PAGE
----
Centuries-old Brightwell-cum-Sotwell church bells fall silent
The bells of an Oxfordshire church have fallen silent for only the second time in 800 years.
Restoration work is being carried out on the bells and tower at St Agatha Church in Brightwell-cum-Sotwell.
The bells have rung to mark many services and special occasions over the centuries, including the visit of King George II in 1727.
They are expected to go on display following the work, before being reinstalled in about six months.
During the Second World War the bells also fell silent for about three years when ringing was banned except for during air raids.
Tony Lascelles, fundraising chairman at the church, described the bells as an "important aspect of the village's heritage" which has a long-standing tradition of bell ringing.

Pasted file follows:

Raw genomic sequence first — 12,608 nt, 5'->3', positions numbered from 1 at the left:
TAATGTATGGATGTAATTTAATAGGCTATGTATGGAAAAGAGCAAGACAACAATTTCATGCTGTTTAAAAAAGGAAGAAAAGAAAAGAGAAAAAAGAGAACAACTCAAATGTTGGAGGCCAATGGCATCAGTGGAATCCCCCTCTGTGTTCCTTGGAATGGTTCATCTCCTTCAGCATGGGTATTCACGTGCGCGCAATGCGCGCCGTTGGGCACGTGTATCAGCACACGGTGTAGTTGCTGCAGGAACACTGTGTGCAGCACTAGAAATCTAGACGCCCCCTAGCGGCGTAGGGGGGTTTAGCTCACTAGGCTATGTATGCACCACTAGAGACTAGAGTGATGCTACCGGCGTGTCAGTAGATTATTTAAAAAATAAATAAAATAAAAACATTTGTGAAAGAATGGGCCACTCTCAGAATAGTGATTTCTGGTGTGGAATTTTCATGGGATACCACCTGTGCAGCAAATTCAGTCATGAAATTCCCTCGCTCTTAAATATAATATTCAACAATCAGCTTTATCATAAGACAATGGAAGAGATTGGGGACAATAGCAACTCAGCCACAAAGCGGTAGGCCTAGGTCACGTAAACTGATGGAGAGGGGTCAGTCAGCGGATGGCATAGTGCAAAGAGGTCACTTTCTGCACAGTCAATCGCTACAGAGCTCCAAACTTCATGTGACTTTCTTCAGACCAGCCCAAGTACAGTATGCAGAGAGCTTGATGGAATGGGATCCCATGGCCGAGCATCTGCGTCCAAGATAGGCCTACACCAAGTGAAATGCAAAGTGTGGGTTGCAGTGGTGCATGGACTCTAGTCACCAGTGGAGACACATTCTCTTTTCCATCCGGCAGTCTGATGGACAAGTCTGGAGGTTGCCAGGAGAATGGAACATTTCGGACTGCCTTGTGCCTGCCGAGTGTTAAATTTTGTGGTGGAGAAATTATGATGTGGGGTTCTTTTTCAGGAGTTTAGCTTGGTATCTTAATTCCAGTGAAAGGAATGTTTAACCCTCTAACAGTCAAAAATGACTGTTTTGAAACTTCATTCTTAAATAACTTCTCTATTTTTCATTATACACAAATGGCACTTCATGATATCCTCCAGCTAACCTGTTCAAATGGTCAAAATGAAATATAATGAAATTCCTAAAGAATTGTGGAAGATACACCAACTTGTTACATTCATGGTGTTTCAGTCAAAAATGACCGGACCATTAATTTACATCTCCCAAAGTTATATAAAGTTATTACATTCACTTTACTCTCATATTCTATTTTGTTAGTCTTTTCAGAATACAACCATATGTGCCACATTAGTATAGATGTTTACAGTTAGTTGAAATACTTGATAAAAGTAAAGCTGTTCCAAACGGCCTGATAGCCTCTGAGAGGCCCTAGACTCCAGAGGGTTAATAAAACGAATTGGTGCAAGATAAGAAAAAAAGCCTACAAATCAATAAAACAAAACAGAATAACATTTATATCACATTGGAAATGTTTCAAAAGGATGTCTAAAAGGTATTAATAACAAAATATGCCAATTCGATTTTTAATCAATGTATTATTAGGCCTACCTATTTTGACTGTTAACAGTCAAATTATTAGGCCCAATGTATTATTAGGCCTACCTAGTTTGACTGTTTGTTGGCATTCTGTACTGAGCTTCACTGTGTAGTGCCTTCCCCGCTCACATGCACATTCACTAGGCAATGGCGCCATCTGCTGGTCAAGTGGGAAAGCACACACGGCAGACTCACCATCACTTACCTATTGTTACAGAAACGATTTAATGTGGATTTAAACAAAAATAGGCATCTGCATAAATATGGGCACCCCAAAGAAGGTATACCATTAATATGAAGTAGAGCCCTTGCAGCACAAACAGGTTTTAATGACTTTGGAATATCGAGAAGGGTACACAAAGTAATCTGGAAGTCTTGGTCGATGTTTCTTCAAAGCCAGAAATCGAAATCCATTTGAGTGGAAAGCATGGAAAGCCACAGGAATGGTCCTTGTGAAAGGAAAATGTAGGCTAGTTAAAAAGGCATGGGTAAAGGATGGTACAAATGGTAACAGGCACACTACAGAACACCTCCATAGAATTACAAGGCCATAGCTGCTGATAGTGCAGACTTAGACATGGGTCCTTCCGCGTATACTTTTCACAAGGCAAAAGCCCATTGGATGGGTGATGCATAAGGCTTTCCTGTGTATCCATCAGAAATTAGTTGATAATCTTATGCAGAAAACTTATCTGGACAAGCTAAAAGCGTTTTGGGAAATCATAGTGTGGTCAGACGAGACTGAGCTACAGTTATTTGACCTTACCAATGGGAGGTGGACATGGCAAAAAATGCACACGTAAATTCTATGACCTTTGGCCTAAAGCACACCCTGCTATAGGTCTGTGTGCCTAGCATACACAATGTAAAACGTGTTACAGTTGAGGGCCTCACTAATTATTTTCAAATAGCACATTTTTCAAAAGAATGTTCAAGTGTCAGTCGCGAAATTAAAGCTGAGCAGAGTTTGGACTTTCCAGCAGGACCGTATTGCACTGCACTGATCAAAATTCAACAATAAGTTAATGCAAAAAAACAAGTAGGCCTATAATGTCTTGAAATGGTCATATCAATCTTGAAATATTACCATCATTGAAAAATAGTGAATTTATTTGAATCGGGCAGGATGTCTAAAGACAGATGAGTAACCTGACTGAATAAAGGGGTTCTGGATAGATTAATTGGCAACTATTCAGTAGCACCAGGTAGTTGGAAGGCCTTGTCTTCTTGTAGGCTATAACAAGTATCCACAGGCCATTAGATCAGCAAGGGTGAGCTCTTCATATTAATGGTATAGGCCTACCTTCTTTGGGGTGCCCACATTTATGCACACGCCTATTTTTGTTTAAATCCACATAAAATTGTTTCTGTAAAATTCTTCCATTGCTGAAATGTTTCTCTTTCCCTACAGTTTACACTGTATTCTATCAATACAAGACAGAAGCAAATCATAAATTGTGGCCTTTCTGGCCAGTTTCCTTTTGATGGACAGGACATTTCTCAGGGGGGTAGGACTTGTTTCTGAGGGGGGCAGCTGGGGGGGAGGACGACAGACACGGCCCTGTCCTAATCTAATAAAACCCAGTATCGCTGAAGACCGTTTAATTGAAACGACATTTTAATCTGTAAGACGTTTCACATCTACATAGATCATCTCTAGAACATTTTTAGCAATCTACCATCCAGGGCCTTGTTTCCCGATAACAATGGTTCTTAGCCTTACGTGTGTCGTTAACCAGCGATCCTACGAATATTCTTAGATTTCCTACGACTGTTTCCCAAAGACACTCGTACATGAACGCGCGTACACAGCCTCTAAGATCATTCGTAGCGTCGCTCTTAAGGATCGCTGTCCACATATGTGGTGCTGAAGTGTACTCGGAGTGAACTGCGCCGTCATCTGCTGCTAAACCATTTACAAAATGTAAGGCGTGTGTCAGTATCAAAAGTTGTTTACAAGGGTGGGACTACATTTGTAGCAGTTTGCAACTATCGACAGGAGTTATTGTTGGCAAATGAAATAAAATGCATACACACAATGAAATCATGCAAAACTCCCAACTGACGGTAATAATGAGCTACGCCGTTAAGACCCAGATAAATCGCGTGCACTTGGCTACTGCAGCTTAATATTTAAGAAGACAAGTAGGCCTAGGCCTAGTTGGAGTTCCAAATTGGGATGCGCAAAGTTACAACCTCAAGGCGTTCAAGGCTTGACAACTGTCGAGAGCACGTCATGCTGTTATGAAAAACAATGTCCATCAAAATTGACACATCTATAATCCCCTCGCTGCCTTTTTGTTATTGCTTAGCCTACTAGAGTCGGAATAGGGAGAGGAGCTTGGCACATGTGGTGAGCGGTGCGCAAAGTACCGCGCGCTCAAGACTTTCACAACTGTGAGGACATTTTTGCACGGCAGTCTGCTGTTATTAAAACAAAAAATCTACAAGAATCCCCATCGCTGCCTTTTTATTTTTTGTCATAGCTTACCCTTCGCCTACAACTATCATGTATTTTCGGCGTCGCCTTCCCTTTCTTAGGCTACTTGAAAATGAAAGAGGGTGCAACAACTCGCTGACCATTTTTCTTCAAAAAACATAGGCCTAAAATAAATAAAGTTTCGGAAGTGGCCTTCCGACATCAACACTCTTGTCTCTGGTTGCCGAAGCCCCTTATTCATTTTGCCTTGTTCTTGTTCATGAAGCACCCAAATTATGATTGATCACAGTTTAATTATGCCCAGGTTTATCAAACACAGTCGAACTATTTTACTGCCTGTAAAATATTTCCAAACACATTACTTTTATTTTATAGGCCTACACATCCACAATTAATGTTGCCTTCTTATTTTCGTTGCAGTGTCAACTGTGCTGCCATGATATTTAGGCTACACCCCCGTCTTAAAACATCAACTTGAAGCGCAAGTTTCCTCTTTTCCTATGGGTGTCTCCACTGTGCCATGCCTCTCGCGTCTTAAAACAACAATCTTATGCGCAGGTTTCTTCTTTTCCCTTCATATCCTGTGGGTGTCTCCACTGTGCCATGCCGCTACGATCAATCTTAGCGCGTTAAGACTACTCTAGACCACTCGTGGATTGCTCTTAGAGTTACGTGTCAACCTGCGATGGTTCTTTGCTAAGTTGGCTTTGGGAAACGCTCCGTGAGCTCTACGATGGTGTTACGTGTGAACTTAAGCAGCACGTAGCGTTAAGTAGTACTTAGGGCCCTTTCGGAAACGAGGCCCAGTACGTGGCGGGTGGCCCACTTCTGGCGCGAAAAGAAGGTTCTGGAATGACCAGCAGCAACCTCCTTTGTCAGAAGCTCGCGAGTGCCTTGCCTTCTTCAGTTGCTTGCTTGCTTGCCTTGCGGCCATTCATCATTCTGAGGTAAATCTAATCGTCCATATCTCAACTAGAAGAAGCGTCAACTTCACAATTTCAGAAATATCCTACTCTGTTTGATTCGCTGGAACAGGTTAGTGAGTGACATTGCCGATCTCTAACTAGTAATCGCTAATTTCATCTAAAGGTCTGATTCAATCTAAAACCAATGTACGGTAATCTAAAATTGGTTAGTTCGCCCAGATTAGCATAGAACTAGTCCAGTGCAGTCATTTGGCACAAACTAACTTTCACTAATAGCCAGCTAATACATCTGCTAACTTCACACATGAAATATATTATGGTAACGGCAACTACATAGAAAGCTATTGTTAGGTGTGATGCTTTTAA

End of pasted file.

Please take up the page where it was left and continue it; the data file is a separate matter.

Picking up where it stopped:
Campaigners had warned "the bells may soon ring no more" if the restoration work and retuning of the bells was not carried out.
About £70,000 was raised through local fundraising activities and grants to carry out the repairs.
King George II
- Born in Hanover, Germany, on 10 November 1683 - the only son of the elector of Hanover
- Married Princess Caroline of Brandenburg-Ansbach in 1705, and they had nine children
- In 1714, George's father succeeded to the British throne, and appointed George Prince of Wales
- The prince succeeded to the throne in 1727
- George brought England into the War of the Austrian Succession between 1740 and 1748
- In 1743, George led his troops into battle against the French at Dettingen - becoming the last British king to fight in battle
- Died on 25 October 1760
Source: BBC History